In addition to the peanut butter and ice cream sandwiches I enjoyed as a teen (look, at the time I was a little under 5 foot 8 and 120 pounds) I also grooved on sandwiches made with my mom's famous raspberry freezer jam. Which, if left frozen, made a refreshing summertime treat. Since raspberries were practically free where I lived, she used to produce several gallons each summer. Which we would easily consume by early the next spring.

My mother used to purchase nothing but all-natural chunky peanut butter with no preservatives. We used to keep in in the refrigerator to prevent it from separating, otherwise you had to stir it up as if it were highly viscous paint. I still have sympathetic pain in my arm whenever we walk by the stuff in the grocery store. Plus those enormous chunks of all-natural peanuts could be surprisingly painful when jammed between the teeth.


Perhaps this is why today I prefer creamy peanut butter chock full of tasty emulsifiers.

Posted by: RD Padouk | August 4, 2008 11:48 AM | Report abuse

Mayo on pommes frittes is the way to go. Ketchup is too overpowering.

MMMM. Might cook a chicken PAPrikash for tonight and the rest of the week.

Posted by: Brag | August 4, 2008 11:51 AM | Report abuse

I just, foolishly, revisited the comments on Joel's article. Now I have no appetite for my tasty PB&J.

Has anyone ever seen that carnival game where you throw a ball onto a table full of dimples? The ball bounces around but always settles into one of the dimples. It never sits anywhere else. I think many people have minds like that.

Posted by: RD Padouk | August 4, 2008 11:58 AM | Report abuse

I don't have time to Wiki or fact check it, but I thought this was how Rockefeller's Standard Oil was broken up:

Standard Oil of New Jersey -> Eastern Seaboard Standard Oil (Esso) -> Exxon

Standard Oil of Indiana -> American Oil Company -> Amoco

Standard Oil of California -> Chevron

There may have been more Baby Standards, but these are the ones I'm aware of.

And like the Baby Bells and their erstwhile competitors, they seem to be re-aglomorating like a T-1000.

Posted by: yellojkt | August 4, 2008 12:05 PM | Report abuse

1) smooth versus chunky: Chunky
2) Skippy versus Peter Pan: Peter Pan
3) kind of jelly: Mom's homemade strawberry--otherwise, I'll have a bologna sandwich instead
4) Milk: none. I don't like that film it leaves in my mouth.

Sandwich cutting: Diagonal on square bread; vertical for roundy-top bread (so you don't end up with the less-desireable roundy crust entirely on one half of the sandwich).

French fry topping: Until they make one that doesn't make the fries soggy--none.

Should we expend to the dark vs. milk chocolate debate?

Posted by: Raysmom | August 4, 2008 12:18 PM | Report abuse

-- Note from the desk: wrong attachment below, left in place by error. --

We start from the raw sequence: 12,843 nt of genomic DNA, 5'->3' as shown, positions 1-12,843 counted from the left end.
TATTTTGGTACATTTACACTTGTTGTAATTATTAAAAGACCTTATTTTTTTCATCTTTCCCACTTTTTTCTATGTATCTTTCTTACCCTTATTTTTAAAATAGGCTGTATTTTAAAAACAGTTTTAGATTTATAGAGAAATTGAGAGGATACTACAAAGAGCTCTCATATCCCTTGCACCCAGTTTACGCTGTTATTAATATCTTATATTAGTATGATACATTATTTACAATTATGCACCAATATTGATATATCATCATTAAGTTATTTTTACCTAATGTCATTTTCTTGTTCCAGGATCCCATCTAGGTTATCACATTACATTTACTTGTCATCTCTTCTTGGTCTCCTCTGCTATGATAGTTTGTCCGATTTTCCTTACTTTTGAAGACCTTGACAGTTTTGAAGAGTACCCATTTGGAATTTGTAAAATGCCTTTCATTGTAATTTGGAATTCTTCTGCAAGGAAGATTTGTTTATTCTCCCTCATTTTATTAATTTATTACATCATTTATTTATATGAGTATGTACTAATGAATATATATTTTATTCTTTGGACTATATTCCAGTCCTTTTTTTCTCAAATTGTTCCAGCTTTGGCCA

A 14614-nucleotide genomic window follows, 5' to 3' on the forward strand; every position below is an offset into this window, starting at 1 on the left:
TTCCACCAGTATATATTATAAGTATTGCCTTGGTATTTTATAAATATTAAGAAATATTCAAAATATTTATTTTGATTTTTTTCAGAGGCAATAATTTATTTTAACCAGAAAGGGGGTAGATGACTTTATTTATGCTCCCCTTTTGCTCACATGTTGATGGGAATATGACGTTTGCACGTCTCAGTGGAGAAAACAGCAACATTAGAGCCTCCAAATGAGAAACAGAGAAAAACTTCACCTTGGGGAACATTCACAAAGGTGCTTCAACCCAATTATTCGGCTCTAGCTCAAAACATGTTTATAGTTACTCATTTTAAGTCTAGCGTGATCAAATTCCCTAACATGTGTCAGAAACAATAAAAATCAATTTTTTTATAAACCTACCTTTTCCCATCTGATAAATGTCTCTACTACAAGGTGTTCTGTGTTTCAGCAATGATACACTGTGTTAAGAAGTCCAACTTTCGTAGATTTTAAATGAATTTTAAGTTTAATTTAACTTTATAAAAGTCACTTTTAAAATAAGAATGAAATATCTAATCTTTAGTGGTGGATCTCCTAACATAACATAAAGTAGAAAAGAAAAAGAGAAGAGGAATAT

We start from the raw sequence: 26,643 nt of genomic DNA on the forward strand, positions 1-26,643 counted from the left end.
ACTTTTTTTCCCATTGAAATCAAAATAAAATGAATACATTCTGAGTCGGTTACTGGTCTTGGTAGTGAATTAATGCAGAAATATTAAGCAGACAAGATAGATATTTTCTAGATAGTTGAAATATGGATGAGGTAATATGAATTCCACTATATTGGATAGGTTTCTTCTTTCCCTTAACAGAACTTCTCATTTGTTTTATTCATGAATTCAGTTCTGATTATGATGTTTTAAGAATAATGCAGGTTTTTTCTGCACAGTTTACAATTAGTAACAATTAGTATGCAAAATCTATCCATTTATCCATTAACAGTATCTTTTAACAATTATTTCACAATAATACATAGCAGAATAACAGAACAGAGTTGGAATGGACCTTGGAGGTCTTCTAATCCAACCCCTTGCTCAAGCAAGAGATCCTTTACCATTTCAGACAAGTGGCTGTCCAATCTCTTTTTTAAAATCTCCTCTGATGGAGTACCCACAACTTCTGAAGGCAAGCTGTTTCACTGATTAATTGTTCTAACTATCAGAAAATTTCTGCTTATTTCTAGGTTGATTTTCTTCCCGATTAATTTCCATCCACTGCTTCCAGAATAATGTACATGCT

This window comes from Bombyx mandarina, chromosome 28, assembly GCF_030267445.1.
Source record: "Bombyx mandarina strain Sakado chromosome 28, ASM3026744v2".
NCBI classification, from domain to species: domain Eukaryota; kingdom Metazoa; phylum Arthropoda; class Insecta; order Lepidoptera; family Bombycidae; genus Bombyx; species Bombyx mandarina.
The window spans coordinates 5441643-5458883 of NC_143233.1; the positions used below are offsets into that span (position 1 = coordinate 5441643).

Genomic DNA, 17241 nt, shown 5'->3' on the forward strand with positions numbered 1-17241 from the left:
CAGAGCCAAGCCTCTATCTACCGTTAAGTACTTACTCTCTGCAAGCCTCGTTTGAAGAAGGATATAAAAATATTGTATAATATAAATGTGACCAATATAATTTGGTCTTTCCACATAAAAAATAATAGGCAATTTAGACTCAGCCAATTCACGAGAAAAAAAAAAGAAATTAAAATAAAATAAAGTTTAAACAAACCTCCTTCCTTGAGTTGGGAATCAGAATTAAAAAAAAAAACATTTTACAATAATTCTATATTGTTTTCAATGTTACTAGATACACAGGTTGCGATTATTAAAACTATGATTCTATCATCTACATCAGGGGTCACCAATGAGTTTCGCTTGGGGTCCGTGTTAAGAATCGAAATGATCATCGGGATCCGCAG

My mother ate PBJ with margarine (which she called butter). I'd never heard of PB & vanilla ice cream, RD, but it sounds tasty.

These days I only get Braum's chocolate milk, oh-so-smooth and creamy, and their skim milk which actually has body and tastes like milk. I pity those of you without a Braum's dairy store close at hand. Chocolate milk is too rich for consumption with food.

I never visit the comments. It scares me. I see too little impulse control and too much sloppy thinking in the course of my job; no need to drop in on it for fun.

Posted by: Ivansmom | August 4, 2008 12:24 PM | Report abuse

PB and dark chocolate on vanilla ice cream, no bread necessary. Although the raspberry freezer jam sounds delish too.

Posted by: dbG | August 4, 2008 12:39 PM | Report abuse

Raysmom, you raise a good point about the milk film after-effect. And milk HAS to be cold. If it warms up even slightly, forget it.

Two more variables for discussion:

1) sandwiches with crust versus crust removed (a.k.a. the weenie version; my little brother, always a picky eater, needed his crusts removed. I always mocked, disdained and ridiculed him for this, possibly traumatizing him for life, but so what: I was right and he was a weenie).

2) Standard white bread versus all the variants: I would posit that white bread is acceptable in only five and a half applications:

a) grilled cheese sandwiches (though others acceptable)
b) BLTs and Club sandwiches, though other variants (i.e. wheat) can be substituted to good effect
c) toasted, underneath creamed dried beef (I love creamed dried beef)
d) untoasted, under hot roast beef/turkey sandwiches
e) toasted, with jelly, etc., at breakfast, esp. with eggs

and the partial application: French toast, although challah and many other breads are usual much better.

All other sandwiches ought to be wheat, rye, pumpernickel, artisanal, etc.

Putting pastrami, corned beef, roast beef or ham on white bread (and abominably worse, with mayo) are anathema; as Ivansmom's mom rightly pointed out, an abomination before God.

Posted by: Curmudgeon | August 4, 2008 12:41 PM | Report abuse

When I went to Oxford for a month's study after my freshman year in college, one of the items only served once was PB and butter. Didn't go over well at all with the Southern kids on the trip.